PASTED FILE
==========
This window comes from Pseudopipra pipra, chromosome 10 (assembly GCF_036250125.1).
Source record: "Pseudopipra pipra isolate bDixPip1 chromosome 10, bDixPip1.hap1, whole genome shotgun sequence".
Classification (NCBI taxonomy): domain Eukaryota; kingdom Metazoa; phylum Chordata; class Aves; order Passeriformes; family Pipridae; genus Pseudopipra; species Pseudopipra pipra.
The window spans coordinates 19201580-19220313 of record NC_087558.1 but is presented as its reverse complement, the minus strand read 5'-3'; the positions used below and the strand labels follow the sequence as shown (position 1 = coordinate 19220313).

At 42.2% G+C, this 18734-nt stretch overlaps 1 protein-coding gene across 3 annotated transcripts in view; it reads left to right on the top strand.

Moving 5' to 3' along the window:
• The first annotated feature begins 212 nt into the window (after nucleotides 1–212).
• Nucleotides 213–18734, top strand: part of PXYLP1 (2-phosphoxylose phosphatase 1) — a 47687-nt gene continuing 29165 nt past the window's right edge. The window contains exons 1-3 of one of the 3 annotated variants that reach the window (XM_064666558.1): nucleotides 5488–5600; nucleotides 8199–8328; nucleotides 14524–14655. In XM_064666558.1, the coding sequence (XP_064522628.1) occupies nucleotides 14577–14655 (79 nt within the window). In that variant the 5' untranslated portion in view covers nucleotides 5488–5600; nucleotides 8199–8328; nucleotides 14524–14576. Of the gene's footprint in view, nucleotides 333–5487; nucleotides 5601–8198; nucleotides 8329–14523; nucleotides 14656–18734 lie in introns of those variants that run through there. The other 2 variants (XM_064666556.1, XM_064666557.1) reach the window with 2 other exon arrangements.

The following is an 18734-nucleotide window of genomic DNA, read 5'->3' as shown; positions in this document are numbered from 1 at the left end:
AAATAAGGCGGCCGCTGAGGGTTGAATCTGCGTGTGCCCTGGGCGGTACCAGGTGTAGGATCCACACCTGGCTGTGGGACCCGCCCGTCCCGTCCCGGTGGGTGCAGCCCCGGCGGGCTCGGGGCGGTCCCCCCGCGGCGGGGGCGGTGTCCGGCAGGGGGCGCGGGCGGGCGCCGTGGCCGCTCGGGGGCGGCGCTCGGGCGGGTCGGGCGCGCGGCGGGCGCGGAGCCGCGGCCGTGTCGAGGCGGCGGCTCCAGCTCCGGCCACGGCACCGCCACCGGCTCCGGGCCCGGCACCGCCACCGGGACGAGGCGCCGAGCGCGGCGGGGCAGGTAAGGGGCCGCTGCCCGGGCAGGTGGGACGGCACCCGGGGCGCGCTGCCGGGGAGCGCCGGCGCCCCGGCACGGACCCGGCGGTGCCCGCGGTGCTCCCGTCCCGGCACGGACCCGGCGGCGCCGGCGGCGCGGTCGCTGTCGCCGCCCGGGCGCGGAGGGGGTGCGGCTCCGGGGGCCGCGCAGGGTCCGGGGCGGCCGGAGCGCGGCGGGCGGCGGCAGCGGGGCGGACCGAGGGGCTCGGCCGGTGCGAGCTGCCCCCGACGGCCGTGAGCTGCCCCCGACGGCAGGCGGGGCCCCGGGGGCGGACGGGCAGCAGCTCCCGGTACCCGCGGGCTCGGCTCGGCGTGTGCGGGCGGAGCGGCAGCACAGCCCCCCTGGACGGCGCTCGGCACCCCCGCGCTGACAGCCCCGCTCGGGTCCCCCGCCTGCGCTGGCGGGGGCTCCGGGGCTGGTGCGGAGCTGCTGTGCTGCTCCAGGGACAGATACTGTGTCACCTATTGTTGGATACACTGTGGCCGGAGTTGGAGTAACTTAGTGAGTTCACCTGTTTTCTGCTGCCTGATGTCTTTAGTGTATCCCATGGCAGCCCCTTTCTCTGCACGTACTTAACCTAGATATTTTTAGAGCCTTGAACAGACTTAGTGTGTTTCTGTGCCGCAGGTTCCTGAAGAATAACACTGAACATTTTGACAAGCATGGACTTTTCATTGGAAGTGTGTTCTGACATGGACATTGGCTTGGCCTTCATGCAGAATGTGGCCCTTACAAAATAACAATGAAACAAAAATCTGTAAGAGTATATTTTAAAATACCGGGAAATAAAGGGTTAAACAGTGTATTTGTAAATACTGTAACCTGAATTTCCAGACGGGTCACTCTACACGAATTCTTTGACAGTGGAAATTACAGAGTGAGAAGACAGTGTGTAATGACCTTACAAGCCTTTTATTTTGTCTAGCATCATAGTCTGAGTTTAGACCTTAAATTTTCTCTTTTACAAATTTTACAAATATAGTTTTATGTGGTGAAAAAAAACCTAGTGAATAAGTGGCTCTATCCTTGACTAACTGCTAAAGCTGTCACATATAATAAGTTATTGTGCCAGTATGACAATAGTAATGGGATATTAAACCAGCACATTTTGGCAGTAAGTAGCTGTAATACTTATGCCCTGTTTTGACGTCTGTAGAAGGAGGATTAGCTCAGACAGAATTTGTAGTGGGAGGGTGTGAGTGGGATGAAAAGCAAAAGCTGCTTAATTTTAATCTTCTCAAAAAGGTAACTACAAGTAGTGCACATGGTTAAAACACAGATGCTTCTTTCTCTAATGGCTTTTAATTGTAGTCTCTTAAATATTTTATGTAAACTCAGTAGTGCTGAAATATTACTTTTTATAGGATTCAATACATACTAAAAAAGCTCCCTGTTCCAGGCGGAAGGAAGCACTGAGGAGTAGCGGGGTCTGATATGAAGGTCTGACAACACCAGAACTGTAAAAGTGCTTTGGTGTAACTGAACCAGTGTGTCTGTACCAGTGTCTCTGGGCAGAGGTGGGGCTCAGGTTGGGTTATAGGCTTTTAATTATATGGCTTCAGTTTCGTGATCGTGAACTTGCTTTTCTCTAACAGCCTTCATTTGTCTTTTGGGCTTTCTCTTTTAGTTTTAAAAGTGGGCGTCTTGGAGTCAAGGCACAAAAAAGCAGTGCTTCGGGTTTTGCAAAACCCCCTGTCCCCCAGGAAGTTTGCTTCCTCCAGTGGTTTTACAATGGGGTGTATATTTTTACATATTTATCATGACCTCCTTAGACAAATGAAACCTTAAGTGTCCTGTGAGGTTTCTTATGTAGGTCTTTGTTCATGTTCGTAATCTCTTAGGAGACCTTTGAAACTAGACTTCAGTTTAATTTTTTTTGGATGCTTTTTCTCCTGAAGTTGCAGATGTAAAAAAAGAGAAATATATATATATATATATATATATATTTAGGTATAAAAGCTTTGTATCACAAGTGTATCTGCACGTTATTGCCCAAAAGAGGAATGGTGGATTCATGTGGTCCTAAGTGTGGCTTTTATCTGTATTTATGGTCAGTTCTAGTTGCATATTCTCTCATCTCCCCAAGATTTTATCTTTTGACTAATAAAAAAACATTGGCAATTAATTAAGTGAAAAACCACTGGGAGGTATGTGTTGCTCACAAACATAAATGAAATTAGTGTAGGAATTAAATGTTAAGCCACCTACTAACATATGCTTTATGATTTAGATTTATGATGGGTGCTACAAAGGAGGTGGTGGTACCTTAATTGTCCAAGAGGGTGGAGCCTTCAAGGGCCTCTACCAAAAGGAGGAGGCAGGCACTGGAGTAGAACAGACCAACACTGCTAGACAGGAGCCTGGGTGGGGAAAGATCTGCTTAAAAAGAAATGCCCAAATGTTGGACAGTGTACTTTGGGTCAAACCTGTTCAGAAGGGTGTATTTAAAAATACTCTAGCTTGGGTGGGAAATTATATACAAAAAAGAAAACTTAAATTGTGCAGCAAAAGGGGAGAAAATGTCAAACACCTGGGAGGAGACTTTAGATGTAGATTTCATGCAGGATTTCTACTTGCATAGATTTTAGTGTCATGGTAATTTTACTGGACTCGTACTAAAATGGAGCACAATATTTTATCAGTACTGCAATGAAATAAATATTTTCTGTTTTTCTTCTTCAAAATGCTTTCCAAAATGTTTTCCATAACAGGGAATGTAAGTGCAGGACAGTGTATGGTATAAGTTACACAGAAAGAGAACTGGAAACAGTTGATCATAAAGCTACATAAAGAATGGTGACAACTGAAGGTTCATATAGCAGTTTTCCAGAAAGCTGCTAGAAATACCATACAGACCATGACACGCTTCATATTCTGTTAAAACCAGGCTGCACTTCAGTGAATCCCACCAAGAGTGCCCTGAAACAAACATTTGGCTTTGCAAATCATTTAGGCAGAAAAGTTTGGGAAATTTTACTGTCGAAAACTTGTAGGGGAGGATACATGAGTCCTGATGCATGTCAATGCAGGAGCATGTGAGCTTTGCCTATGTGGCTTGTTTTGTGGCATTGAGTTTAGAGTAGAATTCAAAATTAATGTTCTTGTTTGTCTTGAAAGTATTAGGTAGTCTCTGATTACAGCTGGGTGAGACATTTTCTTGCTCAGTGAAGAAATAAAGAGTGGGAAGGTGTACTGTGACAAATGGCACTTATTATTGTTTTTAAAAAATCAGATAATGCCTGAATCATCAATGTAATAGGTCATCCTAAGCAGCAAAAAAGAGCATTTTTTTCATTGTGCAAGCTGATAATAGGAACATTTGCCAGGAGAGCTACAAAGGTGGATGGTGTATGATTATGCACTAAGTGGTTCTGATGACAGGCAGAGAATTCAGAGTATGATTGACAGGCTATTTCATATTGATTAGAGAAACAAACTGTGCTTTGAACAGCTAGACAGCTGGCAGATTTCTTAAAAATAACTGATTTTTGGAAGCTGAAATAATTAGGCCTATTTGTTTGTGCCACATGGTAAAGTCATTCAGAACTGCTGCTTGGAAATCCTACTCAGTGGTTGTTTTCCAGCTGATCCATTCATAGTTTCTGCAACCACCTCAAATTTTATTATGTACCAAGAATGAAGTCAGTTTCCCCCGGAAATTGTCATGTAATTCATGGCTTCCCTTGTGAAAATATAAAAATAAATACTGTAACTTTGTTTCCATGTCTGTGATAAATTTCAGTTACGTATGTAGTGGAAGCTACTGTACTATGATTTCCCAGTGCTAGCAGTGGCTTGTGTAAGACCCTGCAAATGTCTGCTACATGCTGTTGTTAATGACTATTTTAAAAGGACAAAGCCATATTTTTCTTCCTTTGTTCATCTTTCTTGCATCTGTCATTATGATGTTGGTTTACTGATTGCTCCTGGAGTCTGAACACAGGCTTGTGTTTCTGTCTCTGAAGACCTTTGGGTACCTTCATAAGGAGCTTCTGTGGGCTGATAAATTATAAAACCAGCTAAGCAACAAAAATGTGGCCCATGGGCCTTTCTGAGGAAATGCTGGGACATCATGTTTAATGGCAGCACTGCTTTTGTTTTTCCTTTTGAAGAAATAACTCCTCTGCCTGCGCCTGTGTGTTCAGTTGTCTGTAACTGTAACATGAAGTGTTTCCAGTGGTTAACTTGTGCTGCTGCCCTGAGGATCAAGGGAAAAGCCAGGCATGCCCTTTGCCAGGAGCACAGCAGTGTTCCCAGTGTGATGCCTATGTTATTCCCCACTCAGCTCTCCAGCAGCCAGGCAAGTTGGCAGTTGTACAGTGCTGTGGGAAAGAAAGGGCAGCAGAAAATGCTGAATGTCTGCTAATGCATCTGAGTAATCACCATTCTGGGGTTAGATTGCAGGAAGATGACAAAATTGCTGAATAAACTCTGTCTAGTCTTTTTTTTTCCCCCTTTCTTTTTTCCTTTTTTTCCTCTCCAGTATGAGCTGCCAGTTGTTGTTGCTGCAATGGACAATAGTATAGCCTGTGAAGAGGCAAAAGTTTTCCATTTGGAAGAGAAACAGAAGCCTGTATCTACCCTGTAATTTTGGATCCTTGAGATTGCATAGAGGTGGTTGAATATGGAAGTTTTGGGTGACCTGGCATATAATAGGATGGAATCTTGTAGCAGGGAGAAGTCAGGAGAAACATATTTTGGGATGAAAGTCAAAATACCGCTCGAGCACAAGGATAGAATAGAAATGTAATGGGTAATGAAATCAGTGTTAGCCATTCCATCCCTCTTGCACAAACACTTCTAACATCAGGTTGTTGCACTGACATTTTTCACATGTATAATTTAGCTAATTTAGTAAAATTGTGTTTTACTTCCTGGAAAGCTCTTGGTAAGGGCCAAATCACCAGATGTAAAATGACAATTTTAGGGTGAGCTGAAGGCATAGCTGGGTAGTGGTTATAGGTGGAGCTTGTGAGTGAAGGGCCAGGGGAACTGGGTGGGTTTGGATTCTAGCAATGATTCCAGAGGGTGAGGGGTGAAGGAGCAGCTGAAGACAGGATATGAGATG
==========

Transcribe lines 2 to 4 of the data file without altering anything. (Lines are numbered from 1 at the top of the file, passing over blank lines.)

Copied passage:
Source record: "Pseudopipra pipra isolate bDixPip1 chromosome 10, bDixPip1.hap1, whole genome shotgun sequence".
Classification (NCBI taxonomy): domain Eukaryota; kingdom Metazoa; phylum Chordata; class Aves; order Passeriformes; family Pipridae; genus Pseudopipra; species Pseudopipra pipra.
The window spans coordinates 19201580-19220313 of record NC_087558.1 but is presented as its reverse complement, the minus strand read 5'-3'; the positions used below and the strand labels follow the sequence as shown (position 1 = coordinate 19220313).